Courtesy Dietrich, a photo of me just before kicking off the session wearing a neighboring privacy booth’s stick-on mustache.

Also, more policy and academic partners signing on, which is a great sign, and more leads to companies coming in who want to apply for the Trustmark.

Next steps for the coming weeks: Finalize and freeze the assessment form, launch a website, line up more academic and commercial partners, reach out to other initiatives in the space, finalize trademarks (all ongoing), reach out to press, plan launch (starting to prep these two).

The current assessment form asks a total of 48 questions over 5 dimensions, with a total of 29 required YES’s. Here’s the most up-to-date presentation:


ThingsCon Rotterdam

Our annual ThingsCon conference is coming up: Join us in Rotterdam Dec 6-7!

Early bird is just about to end (?), and we’re about to finalize the program. It’s going to be an absolute blast. I’ll arrive happily (if probably somewhat bleary eyed after a 4am start that day) in Rotterdam to talk Trustable Technology and ethical tech, we’ll have a Trustmark launch party of some sort, we’ll launch a new website (before or right there and then), and we’ve been lining up a group of speakers so amazing I’m humbled even just listing it:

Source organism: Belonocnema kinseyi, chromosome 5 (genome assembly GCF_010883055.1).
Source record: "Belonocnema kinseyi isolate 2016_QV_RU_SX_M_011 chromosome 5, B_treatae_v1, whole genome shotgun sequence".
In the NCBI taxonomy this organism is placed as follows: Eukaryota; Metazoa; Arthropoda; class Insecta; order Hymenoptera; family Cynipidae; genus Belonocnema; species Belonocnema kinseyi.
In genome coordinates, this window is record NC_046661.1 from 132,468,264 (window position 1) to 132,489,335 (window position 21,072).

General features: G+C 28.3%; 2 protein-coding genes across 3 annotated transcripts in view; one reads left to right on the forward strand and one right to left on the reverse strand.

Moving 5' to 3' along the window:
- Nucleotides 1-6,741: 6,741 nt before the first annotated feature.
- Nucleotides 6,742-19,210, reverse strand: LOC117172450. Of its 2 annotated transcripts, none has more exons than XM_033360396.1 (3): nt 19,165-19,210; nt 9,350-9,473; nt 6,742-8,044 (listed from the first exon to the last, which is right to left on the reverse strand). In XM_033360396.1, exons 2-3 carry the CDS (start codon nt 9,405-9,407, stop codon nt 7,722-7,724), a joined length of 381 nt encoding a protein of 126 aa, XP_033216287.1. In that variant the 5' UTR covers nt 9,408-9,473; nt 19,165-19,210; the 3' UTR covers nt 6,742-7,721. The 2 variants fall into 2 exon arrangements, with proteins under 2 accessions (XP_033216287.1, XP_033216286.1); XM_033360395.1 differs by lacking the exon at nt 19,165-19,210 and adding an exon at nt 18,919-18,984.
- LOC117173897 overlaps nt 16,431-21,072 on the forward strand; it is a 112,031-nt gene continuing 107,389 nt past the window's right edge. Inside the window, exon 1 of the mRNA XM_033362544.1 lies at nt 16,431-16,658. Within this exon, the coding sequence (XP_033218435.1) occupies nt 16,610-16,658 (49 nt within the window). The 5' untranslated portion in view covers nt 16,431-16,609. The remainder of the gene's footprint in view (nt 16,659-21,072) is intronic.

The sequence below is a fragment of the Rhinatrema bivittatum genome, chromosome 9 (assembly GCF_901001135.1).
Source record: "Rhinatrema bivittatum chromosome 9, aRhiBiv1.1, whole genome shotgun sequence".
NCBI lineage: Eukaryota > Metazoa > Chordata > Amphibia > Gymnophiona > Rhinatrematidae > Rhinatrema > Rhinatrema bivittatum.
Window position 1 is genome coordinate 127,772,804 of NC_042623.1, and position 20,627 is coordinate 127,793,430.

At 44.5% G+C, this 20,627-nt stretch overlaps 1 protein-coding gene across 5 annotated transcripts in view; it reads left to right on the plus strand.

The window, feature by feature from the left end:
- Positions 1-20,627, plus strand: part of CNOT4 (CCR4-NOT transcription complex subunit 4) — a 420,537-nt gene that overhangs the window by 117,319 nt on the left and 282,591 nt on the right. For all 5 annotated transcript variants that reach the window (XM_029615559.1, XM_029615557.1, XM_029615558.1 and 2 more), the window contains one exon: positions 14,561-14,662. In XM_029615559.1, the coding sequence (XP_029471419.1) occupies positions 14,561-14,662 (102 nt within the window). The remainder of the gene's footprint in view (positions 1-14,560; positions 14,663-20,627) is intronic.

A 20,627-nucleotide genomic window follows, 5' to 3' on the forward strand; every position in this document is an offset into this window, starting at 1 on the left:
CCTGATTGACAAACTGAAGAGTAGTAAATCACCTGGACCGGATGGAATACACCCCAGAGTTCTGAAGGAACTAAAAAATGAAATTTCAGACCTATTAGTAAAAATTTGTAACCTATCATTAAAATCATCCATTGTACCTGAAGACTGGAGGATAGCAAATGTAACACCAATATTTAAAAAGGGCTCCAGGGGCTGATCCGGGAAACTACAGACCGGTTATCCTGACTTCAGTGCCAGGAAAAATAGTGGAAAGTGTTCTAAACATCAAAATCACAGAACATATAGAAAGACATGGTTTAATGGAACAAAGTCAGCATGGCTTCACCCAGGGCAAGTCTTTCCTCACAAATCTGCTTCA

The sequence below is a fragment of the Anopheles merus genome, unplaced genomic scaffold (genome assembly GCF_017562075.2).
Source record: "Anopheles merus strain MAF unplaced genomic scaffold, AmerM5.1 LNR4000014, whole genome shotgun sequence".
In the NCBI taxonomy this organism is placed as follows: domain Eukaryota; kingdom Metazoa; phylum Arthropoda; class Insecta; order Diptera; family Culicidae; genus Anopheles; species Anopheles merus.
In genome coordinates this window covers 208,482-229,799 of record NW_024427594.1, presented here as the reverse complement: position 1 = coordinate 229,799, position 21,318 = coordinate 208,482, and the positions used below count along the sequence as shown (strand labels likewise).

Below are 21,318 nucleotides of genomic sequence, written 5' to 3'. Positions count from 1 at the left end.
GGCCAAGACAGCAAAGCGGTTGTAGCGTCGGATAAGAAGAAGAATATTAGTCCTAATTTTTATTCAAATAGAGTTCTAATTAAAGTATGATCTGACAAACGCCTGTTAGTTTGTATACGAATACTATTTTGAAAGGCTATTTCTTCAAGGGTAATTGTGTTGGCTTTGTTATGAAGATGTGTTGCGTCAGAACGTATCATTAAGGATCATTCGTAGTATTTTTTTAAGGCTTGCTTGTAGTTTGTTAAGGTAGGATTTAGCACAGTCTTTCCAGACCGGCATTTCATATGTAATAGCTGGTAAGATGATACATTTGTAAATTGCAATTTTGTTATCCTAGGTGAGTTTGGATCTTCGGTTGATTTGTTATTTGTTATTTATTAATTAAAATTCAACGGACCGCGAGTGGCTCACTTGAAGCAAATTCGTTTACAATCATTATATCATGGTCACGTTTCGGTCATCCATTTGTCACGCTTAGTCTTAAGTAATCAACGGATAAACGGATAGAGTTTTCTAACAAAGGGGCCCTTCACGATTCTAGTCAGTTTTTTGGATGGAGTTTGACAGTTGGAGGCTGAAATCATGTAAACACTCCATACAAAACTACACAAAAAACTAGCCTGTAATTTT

Alexandra Deschamps-Sonsino, Cennydd Bowles, Eric Bezzem, Laura James, Lorenzo Romanoli, Nathalie Kane, Peter Bihr, Afzal Mangal, Albrecht Kurze, Andrea Krajewski, Anthony Liekens, Chris Adams, Danielle Roberts, Dries De Roeck, Elisa Giaccardi, Ellis Bartholomeus, Gaspard Bos, Gerd Kortuem, Holly Robbins, Isabel Ordonez, Kars Alfrink, Klaas Kuitenbrouwer, Janjoost Jullens, Ko Nakatsu, Leonardo Amico, Maaike Harbers, Maria Luce Lupetti, Martijn de Waal, Martina Huynh, Max Krüger, Nazli Cila, Pieter Diepenmaat, Ron Evans, Sami Niemelä, Simon Höher, Sjef van Gaalen.

That’s only the beginning!

Here’s part of the official blurb, and more soon on thingscon.com and thingscon.nl/conference-2018